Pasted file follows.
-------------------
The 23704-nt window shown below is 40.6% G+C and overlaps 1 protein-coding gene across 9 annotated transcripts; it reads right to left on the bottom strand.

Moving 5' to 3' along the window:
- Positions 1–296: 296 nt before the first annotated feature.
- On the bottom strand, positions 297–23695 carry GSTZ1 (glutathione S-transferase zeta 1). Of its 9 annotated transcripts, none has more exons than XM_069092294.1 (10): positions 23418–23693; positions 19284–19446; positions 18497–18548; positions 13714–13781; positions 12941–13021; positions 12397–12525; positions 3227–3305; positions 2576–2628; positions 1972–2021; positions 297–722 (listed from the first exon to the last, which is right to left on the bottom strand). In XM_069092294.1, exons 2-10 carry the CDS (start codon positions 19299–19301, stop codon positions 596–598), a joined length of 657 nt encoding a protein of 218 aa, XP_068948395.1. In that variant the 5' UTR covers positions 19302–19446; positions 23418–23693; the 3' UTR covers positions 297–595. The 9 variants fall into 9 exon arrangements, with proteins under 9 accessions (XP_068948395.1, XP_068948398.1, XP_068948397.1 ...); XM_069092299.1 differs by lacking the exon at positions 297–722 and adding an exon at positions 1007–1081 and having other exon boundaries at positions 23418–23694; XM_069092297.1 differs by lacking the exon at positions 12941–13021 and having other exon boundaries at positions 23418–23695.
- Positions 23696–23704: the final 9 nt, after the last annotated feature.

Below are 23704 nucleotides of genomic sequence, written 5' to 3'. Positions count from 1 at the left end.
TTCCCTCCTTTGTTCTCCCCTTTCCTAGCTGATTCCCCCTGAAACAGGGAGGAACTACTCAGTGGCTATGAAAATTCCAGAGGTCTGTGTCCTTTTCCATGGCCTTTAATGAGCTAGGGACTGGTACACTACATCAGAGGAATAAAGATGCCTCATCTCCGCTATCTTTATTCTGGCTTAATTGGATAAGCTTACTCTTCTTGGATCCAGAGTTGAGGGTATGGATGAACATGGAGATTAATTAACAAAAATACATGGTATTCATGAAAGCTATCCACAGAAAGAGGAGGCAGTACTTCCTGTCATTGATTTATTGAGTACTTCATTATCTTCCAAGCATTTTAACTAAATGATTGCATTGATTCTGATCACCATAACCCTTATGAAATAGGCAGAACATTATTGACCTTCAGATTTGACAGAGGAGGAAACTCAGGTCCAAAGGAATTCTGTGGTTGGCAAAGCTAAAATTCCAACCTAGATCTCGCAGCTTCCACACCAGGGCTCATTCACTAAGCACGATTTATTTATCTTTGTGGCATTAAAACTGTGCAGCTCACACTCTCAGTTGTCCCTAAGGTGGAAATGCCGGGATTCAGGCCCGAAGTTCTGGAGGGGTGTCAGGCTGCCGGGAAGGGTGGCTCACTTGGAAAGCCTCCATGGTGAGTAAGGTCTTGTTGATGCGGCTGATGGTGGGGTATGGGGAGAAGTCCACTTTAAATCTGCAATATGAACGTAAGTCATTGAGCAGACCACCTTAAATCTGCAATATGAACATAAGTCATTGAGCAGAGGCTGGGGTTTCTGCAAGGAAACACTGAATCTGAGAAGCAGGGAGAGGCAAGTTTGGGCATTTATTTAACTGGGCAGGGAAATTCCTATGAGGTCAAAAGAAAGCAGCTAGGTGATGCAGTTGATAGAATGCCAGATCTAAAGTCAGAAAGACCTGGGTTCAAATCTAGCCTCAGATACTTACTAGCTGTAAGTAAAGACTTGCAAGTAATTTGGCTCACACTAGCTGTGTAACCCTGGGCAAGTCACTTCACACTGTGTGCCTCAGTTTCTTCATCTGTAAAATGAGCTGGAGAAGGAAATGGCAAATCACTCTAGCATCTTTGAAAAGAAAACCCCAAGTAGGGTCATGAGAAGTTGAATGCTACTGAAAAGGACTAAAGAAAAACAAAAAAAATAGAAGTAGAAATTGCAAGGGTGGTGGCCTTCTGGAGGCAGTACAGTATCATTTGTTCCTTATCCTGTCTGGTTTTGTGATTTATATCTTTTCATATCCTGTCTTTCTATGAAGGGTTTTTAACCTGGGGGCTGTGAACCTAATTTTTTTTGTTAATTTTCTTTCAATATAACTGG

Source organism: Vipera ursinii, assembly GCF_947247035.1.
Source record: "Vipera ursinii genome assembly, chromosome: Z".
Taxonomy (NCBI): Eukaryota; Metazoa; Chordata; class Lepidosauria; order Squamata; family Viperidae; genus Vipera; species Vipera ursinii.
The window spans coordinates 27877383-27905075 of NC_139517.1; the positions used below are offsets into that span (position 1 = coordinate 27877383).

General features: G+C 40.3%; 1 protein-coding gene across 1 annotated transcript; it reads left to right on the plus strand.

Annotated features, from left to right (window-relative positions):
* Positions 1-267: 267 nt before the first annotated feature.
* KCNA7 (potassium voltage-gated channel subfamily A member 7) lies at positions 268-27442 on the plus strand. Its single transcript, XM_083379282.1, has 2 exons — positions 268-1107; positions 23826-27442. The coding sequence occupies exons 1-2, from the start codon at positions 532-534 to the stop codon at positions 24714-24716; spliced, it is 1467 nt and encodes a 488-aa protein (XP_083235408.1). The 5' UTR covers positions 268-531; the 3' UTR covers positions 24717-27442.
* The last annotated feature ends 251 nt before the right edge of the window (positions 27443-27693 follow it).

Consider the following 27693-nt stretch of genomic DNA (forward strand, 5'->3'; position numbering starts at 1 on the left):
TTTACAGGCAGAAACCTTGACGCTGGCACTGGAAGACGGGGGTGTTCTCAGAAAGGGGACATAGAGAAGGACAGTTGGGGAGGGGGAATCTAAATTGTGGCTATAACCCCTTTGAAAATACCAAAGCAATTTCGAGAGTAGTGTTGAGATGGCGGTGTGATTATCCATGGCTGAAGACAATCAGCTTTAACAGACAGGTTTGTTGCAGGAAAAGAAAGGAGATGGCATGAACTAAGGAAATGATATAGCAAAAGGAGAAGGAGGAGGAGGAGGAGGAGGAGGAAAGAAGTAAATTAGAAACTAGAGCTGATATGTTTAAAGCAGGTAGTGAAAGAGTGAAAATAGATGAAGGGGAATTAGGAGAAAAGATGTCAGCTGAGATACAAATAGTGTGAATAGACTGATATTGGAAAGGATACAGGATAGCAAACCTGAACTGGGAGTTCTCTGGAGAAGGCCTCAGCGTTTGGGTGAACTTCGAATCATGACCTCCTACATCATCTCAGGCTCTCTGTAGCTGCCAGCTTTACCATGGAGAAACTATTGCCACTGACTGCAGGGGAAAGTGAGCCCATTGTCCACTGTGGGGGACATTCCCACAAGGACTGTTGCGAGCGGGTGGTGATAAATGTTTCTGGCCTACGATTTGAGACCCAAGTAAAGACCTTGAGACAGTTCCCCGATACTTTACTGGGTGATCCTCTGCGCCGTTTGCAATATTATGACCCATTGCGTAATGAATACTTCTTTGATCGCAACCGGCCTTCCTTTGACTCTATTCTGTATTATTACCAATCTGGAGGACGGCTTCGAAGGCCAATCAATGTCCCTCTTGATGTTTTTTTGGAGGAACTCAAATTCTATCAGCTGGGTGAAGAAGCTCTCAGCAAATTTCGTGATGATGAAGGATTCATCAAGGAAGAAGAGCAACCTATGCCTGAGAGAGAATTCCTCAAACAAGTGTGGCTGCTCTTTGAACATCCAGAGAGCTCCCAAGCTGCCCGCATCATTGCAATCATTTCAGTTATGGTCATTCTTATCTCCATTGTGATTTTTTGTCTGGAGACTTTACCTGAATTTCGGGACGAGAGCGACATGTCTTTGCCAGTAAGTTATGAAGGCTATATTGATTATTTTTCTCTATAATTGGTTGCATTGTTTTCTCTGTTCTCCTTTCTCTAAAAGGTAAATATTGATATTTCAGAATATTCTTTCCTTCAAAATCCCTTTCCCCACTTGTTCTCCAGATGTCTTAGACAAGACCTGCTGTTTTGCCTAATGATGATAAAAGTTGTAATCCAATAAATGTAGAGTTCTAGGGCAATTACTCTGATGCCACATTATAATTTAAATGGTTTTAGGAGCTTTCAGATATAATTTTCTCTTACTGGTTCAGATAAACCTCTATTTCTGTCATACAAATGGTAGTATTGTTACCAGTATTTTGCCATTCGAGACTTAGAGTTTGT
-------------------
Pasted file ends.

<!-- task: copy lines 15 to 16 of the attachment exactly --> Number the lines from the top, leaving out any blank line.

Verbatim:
* KCNA7 (potassium voltage-gated channel subfamily A member 7) lies at positions 268-27442 on the plus strand. Its single transcript, XM_083379282.1, has 2 exons — positions 268-1107; positions 23826-27442. The coding sequence occupies exons 1-2, from the start codon at positions 532-534 to the stop codon at positions 24714-24716; spliced, it is 1467 nt and encodes a 488-aa protein (XP_083235408.1). The 5' UTR covers positions 268-531; the 3' UTR covers positions 24717-27442.
* The last annotated feature ends 251 nt before the right edge of the window (positions 27443-27693 follow it).